Personal Space: Larry Beasley
March 1, 2012
Neoclassical art and architecture greet visitors from the entry to this four-storey condo at the False Creek end of Hornby Street. The drawing room is a museum of statuary, drawings, and paintings, like these 18th-century watercolours depicting Roman ruins like the Arch of Constantine, shown here). Beasley and partner Sandy Logan moved in when the building was completed in 1993-Beasley was instrumental in planning the surrounding North False Creek area.
The mantel–sharing its square-cut dental motif with the cornices–supports a sampling of Beasley's interests: 19th-century Chinese silver-plate boxes (imported as ballast); obelisks; icons (like St. George, far left, patron saint of city planners); and two Dianas–the costumed Duchess of Orléans by Pierre Gobert circa 1690 (its sister hangs in the Louvre) and the 19th-century Artemis bearing a clock. Beasley's travels–500,000 miles last year–take him to Europe (he's bidding on a redesign of Moscow), Asia, and the Middle East, where he just completed a five-year redesign of Abu Dhabi under the patronage of crown prince Mohammed bin Zayed Al Nahyan.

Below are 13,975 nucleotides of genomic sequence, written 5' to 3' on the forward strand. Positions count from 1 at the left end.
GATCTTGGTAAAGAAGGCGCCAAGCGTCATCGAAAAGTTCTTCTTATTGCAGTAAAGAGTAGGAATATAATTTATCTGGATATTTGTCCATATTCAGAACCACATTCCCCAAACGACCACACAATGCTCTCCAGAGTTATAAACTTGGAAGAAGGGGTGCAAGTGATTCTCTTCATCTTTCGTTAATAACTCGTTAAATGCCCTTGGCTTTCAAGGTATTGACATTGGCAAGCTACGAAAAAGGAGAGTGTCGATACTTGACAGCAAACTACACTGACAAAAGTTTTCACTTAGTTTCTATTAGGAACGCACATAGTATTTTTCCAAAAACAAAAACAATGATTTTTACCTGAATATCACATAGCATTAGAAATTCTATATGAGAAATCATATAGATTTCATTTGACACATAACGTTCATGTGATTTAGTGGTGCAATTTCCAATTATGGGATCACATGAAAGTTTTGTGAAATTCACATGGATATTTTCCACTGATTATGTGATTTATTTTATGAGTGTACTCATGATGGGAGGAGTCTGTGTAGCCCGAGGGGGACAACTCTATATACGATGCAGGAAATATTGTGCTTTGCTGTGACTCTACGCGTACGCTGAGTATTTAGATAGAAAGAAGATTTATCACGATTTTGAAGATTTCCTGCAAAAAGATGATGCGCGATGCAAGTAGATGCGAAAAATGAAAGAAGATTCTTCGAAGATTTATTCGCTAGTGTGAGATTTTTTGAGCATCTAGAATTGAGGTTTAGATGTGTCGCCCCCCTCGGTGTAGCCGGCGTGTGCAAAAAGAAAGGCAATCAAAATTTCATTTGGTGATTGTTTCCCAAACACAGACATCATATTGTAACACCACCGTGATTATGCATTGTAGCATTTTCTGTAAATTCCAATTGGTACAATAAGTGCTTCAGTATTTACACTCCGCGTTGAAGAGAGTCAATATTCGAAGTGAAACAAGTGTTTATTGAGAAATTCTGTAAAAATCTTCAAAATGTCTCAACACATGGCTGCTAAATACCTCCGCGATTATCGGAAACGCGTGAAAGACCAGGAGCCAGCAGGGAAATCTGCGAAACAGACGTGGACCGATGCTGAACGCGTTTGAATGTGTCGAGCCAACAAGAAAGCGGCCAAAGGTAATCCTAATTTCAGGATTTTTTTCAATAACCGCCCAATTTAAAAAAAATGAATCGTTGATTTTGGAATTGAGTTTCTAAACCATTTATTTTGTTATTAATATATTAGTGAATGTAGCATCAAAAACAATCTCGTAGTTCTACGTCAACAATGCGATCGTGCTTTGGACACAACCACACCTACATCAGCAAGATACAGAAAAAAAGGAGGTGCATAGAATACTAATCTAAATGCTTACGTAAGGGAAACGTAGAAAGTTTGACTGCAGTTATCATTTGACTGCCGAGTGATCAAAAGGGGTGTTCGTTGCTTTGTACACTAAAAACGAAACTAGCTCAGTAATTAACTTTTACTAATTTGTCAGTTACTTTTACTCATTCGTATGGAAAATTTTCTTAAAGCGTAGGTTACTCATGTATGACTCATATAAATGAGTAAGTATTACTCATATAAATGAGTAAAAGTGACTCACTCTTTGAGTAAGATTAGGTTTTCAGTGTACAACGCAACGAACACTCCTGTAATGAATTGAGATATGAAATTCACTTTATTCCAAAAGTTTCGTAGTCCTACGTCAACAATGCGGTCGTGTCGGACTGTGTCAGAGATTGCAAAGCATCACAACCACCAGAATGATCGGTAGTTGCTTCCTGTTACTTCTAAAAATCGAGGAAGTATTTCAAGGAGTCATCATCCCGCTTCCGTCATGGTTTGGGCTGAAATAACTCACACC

Beasley, 63, was born near Savannah, Georgia. His earliest memories are of his parents taking him for walks in Forsyth Park, an influential example of urban design borrowed from Paris. His childhood rowhouse marked him: he and Logan have lived in condos for 44 years. The two met in Las Vegas, where he grew up and a city he still visits annually. He also owns a modernist home in Palm Springs.